Do your homework with LICs, advises Russell
Do your homework with LICs, advises Russell
7 things to consider when assessing a Listed Investment Company
Listed Investment Companies (LICs) have attracted some public attention recently in New Zealand and Australia. Investors considering LICs should take the time to research and understand such offerings, says global investment services firm, Russell Investment Group.
Edward Schuck, PhD, Managing Director of Russell Investment Group in New Zealand, states that investors can easily avoid common pitfalls to help ensure their LIC lives up to expectations.
"There's no question that some LICs have recently had a period of strong share price performance, but this has not always been the case historically," Schuck says. "Judging actual performance of underlying investments is difficult for retail investors as the LIC's share price performance is a combination of investment performance and market premium/discount."
Schuck highlights the following seven issues to consider when investing in an LIC.
1. LICs often trade away from fair value or Net Tangible Assets (NTA). LICs often trade at prices well above or below their NTA, while prices of unit trusts always equal NTA. The prices of LICs deviate from NTA because of market sentiment, the pricing of management fees or variations in short term liquidity.
2. Price volatility for LICs is higher than for managed funds. Because of the deviations that can arise between the market prices of LICs and NTA, the tracking error for LICs (a measure of volatility) can be very high compared to managed funds. For example, Russell Australia reports that the tracking error for LICs is typically 12-20% against the S&P/ASX 300 Accumulation Index compared with 3-5% for managed funds. This means that at times, the performance of LICs, in Australia at least, may bear little resemblance to the performance of the share market.
3. Some LICs are structurally superior to others. There are several reasons for this. Many of the older LICs have internal management so profits from the fund manager go to LIC investors rather than an external funds management company. Effectively, the LICs own the fund manager as well as the investments. Older LICs with internal management generally have significantly lower fees than the newer LICs (i.e. an effective MER of around 0.25% with no performance fee).
4. Who's protecting your investment? Investors thinking of buying into a new float should also consider the composition of the LIC's board. Some newer LICs have a number of directors in common with the external fund managers. This puts the directors in a situation where they have a potential conflict of interest and raises questions about independence - or "teeth" - of the LIC's board.
5. What if management turns bad? If you decide you don't like the LIC's management, the only real alternative is to sell your shares. Of course, if other investors share your view on management, the market price for the shares could be well below fair value (i.e. net asset backing). The other alternatives are to wait for the management agreement to expire (up to 25 years for many new LICs) or lobby for a change of fund manager, which will need to be passed by the directors - all the more reason to ensure your LIC board is independent.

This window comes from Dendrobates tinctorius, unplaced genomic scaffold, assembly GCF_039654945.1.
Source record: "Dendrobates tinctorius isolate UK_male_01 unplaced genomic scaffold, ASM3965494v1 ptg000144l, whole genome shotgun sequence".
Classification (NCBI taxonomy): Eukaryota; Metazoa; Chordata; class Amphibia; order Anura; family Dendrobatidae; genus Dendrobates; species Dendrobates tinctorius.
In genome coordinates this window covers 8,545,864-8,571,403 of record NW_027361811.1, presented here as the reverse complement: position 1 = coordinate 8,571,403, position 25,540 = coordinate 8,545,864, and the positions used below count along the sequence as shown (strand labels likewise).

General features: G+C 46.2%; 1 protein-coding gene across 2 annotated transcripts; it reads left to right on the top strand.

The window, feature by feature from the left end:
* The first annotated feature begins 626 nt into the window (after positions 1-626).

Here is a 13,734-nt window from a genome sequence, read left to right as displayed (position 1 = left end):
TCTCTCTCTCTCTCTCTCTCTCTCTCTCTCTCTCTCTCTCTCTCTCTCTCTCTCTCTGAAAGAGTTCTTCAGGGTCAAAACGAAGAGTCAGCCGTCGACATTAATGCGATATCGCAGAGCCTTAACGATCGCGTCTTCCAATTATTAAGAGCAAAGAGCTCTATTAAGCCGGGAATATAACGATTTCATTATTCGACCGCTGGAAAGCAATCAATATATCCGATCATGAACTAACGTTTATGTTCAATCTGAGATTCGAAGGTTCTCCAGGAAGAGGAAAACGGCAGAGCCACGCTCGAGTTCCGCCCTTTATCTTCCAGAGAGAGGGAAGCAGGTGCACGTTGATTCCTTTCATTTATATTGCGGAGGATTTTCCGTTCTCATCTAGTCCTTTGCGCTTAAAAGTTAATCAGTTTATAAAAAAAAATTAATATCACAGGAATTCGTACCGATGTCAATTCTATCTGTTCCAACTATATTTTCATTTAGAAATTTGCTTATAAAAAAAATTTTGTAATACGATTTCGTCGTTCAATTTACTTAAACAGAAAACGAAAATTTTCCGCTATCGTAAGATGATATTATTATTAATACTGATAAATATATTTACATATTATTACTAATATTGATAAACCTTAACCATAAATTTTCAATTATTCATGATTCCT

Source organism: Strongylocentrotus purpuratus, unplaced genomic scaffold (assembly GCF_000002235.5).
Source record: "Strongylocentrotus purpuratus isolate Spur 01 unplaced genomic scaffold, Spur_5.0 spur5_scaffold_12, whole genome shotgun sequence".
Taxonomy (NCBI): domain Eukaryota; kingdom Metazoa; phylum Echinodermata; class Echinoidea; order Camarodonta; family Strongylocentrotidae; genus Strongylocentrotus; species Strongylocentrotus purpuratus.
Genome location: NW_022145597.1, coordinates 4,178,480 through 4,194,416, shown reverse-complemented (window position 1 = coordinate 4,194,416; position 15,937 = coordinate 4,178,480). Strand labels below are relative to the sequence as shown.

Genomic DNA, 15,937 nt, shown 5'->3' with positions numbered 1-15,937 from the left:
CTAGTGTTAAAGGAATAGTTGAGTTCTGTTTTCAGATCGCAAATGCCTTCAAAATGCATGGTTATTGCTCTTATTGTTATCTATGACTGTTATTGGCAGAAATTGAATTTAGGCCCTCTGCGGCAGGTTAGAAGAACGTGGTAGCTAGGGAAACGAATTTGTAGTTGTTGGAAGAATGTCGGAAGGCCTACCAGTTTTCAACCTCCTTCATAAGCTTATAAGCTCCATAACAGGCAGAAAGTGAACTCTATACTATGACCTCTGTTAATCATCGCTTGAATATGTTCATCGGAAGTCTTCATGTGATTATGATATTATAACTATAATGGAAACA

6. Performance fees - aren't they a good thing? They can be, but only if they are structured to align the interests of the fund manager and the investor. A well-designed performance fee should be calculated against an appropriate benchmark, and fund managers should have to earn back prior years' underperformance before they are paid a performance fee in the future. Several newer LICs have a performance fee that is reset every year. This is effectively a free option for the fund manager and creates potentially risky incentives to manipulate performance.
7. Buying LICs in the Initial Public Offering (IPO). In Australia, some investors have purchased LIC shares in recent IPOs with the intention of making a quick "stag" profit after listing. This may work while LICs are the flavour of the month; however the reality is that NTA after the IPO for last year's main floats in Australia was around 98c - two percent less than the dollar that the investor paid. The issue of options along with shares also decreases the value of the shares.
Rules of thumb for those keen to invest in LICs:
q Read the prospectus!
q Understand the performance fee structure and how this aligns the manager's interest with yours.
q Look for LICs with independent boards.
q Invest for the long-term, and be prepared to ride out periods where the LIC is trading at a discount to asset backing.
q Don't expect LIC floats to always trade at a premium. It may happen, but this is a punt, not an investment.
About Russell: The Russell Investment Group, a global investment services firm, provides multi-manager investment products and services in more than 35 countries and has been researching investment managers for more than 30 years. Worldwide, Russell manages over NZ$149 billion in assets and advises clients representing approximately $3.0 trillion.
In New Zealand, Russell advises on more than NZ$14 billion in assets and invests around NZ$1.0 billion for New Zealand investors in Russell Funds.
Founded in 1936, Russell is a subsidiary of Northwestern Mutual and is headquartered in Tacoma, Washington, USA with additional offices in New York, Toronto, London, Paris, Amsterdam, Singapore, Sydney, Auckland, Tokyo and Johannesburg.